Should a party’s nominee be chosen by the party, or by voters? In most of our history, two groups (tribes) had a hierarchy, and rules to decide who would be their leader. These “tribes,” known as political parties, offered the strongest candidate they had to run against the candidate chosen by the other party.

Then, increasingly, “We the People” (grassroots activists) asserted themselves—against their own party organization (“The Establishment”). However, now, with open primaries, outsiders (independents) can actually choose a party’s candidate, especially in close primary races. And too often, members of the opposing party can make the choice–voting for the worst, weakest, unworthy candidate to run against the opposing candidate in the fall. Mischief.

People think it’s “game over” in the Republican primaries. There’s only “one man standing.” But that’s because most people don’t think it’s possible that “The Empire Strikes Back.” In this case, “Darth Vader” is a non-stooge named “Curly” (minus the “nyuck, nyuck, nyuck”). And he’s been saying the same thing for a long time—this from March:

“The media has created the perception that the voters choose the nomination. That’s the conflict here,” Curly Haugland, an unbound GOP delegate from North Dakota, told CNBC’s “Squawk Box” on Wednesday. He even questioned why primaries and caucuses are held. . .

“The rules haven’t kept up,” Haugland said. “The rules are still designed to have a political party choose its nominee at a convention. That’s just the way it is. I can’t help it. Don’t hate me because I love the rules.”

Well, it’s May, and Curly is back.

In March, he blasted out a letter to fellow Republican National Committee members with the subject line: “NEWS FLASH: All Republican Delegates to the 2016 Republican National Convention are Unbound!” He’s on a mission to let all the delegates at the convention in Cleveland to vote however they’d like on the first ballot, no matter whom their state’s voters chose. . .

In April, Eric O’Keefe, a Cruz supporter and Club for Growth activist, told the Wall Street Journal that he would lobby Republican delegates to assert their right to reject Trump at the convention. . .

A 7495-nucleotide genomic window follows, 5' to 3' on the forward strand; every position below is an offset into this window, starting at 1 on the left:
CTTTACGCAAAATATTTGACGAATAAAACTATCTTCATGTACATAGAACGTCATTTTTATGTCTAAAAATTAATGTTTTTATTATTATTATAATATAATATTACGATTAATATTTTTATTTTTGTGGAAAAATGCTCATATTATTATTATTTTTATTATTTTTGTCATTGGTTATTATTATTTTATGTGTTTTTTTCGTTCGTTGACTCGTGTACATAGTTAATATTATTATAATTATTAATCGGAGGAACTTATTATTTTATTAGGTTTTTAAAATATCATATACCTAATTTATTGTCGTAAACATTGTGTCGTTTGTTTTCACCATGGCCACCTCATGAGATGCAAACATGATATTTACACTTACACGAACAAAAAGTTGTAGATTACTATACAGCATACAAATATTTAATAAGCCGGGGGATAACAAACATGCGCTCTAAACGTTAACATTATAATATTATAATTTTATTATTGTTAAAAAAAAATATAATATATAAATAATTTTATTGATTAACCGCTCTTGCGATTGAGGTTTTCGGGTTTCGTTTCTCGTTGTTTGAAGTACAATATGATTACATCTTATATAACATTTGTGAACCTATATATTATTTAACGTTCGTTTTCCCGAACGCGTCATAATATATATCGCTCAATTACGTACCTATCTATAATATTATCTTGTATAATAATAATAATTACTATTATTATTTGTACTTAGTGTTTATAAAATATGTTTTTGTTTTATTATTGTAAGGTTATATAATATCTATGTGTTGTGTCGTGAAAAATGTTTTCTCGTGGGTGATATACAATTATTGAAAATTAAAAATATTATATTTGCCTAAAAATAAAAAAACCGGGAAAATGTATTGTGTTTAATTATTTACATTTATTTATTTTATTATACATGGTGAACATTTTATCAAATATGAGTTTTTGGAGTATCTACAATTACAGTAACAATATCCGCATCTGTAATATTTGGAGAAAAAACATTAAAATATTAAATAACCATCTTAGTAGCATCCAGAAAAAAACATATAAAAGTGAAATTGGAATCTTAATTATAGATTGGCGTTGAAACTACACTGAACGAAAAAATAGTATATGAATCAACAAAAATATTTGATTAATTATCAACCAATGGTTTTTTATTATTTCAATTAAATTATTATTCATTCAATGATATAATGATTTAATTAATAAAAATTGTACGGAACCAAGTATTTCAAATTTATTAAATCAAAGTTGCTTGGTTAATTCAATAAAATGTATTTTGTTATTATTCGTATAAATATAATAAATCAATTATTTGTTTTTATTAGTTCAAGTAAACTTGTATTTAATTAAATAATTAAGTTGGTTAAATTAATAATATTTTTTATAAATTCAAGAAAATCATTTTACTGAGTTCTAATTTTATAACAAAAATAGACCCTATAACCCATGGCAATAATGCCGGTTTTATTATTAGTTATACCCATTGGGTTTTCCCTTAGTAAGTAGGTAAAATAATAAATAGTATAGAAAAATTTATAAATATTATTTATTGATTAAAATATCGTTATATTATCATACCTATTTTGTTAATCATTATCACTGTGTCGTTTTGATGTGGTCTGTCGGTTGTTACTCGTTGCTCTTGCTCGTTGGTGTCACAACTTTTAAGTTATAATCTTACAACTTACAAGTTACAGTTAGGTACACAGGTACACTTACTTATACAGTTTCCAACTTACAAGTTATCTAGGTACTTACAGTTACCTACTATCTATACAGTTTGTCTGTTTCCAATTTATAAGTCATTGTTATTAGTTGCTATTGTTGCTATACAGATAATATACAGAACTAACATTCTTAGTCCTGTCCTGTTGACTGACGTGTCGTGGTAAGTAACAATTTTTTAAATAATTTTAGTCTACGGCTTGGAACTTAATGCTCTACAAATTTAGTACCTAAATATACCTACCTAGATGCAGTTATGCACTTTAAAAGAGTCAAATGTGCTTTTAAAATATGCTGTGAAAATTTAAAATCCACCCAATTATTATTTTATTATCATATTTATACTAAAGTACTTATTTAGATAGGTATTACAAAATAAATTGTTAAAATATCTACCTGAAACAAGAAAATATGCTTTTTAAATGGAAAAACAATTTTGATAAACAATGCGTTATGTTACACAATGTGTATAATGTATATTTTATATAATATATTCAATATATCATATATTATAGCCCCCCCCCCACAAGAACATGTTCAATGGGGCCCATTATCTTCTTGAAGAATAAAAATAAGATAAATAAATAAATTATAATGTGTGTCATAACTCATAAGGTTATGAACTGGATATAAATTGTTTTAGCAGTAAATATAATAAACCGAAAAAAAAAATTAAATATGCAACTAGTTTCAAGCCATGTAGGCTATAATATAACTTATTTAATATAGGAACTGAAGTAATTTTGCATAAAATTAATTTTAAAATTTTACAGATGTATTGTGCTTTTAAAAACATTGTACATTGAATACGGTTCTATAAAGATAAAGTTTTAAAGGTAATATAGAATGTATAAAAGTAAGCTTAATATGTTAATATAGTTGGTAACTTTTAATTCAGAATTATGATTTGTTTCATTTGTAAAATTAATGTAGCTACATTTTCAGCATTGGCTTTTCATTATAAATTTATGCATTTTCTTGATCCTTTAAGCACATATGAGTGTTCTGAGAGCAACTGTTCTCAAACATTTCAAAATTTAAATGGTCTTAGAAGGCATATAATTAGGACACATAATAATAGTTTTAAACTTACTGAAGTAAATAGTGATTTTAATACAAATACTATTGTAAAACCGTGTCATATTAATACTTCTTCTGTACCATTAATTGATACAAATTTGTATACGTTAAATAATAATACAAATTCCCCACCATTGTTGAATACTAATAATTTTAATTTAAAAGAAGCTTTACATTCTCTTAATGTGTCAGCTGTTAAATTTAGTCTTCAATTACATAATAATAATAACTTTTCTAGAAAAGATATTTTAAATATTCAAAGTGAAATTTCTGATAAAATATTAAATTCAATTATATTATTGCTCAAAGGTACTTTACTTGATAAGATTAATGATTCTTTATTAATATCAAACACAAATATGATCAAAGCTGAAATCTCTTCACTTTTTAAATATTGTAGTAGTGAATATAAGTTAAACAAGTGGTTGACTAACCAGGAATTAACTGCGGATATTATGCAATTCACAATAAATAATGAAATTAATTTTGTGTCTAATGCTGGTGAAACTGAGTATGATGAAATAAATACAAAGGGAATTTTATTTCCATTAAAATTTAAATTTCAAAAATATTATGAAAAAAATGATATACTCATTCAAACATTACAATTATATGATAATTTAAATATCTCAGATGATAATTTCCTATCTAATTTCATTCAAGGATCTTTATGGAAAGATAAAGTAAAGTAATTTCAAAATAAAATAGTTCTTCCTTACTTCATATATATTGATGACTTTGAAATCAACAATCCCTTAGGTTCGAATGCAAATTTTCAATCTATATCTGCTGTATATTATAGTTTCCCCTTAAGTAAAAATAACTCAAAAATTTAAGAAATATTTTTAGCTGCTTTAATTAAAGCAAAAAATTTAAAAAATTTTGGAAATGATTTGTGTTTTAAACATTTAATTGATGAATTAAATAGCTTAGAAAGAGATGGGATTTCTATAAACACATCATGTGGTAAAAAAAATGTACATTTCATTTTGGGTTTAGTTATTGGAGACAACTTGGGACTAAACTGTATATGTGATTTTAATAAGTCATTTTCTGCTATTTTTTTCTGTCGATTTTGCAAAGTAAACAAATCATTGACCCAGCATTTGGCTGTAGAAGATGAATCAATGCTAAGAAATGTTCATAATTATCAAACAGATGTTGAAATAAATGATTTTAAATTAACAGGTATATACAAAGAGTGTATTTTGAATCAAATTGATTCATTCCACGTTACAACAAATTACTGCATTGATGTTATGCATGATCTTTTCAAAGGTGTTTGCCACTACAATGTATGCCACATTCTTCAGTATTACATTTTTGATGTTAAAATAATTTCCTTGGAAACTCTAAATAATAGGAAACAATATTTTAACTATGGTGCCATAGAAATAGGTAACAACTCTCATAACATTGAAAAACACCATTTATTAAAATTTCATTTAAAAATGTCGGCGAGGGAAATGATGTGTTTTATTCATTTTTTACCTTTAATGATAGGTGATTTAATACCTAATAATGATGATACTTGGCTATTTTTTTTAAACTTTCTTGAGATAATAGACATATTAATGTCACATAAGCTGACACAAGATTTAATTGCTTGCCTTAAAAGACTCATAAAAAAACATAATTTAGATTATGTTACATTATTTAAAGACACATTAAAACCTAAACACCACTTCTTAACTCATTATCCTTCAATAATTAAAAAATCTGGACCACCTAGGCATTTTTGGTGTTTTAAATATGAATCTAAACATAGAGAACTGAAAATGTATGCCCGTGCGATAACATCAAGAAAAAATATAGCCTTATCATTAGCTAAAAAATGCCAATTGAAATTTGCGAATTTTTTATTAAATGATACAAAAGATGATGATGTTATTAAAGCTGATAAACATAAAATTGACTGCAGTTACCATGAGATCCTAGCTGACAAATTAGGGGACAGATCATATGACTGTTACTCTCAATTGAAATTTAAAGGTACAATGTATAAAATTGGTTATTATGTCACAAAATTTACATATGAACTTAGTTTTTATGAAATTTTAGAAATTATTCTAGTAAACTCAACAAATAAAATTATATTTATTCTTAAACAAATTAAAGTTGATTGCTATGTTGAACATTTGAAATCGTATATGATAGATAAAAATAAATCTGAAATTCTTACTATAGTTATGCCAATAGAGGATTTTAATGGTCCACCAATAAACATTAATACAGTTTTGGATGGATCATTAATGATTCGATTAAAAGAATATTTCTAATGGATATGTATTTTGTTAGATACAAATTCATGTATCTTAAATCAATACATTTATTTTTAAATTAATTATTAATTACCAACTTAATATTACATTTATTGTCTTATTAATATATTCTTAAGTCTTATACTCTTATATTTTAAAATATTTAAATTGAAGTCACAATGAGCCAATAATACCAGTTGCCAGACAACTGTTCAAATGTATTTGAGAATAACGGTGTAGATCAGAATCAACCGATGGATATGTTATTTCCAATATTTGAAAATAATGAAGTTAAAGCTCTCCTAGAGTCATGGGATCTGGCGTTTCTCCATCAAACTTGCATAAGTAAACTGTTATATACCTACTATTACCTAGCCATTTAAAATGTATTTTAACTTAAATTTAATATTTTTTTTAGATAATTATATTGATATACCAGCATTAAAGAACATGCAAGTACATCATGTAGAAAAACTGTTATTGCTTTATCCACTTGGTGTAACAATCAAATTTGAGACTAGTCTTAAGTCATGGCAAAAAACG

On the surface, Haugland’s lonely stance seems to contradict every democratic reform of the presidential nominating process from the past 45 years: moves by Democrats and Republicans away from smoke-filled rooms to party primaries, especially open contests that allow independents to vote.”

Actually, the idea goes back to at least September.

Republican Party bosses could rig the arcane rules governing awarding delegates and convention votes to keep the nomination from Trump. “I think they eventually will,” said Curly Haugland. . .Convention delegates and nobody else, he says, get to choose the 2016 presidential ticket.

“Everybody is depending on these primary results, except it is all built on a house of cards, fabricated reality,” he said.

It’s ironic that Haugland used the actual name of Kevin Spacey’s Netflix political drama, “House of Cards.” But it’s fitting.

Why in the world would a political party throw out all the primaries and pick its own nominee? Wouldn’t that be political suicide? Maybe not as bad as the alternative. As noted elsewhere, William Kristol, editor of the Weekly Standard, has been actively—and publicly—seeking a third party conservative Republican to run a third-party campaign, just to keep Trump from being the only face of the party.

And he hasn’t been scrupulous about how “conservative” the hopeful need be.

He had a meeting with Mitt Romney, trying to talk him into running. He also said Marco Rubio would be a good choice. Most of the year, Kristol’s “conservative establishment” has fought against Rubio, who was preferred by the “party establishment,” instead. Now, Kristol is less picky, and would go for “Anybody but Trump.”

In either case, the Republican nominee would surely lose, because of the hard feelings. But using Haugland’s plan, there would still be just one party, and after the apologies and mea culpas, and having to endure another four years of Democratic presidential rule, the GOP would find a way to come together for 2020. There’s already talk of picking a candidate now, and focusing the entire party structure to get him (or her) elected more than four full years from now.

And, finally, assuming that it would be possible to stop Trump, who else might take the nomination? Well, Ted Cruz only “suspended” his campaign. . .

“We launched this campaign intending to win. The reason we suspended our campaign was that with the Indiana loss, I felt there was no path to victory,” he said Tuesday on conservative host Glenn Beck’s radio program.

“If that changes, we will certainly respond accordingly.”

Cruz demurred on supporting Trump, the presumptive GOP presidential nominee, because the Republican National Convention and general election are still months away.

“This is a choice every voter is going to have to make. I would note, it’s not a choice we as voters have to make today,” Cruz said when asked about supporting Trump.

So. . .you tell us. Will Republican Party leaders continue to run around ineffectually, like The Three Stooges–or like the Dark Lords of the Sith, reinstate themselves as the ruling force in the galaxy? To be continued! [Up music, roll credits, fade to black]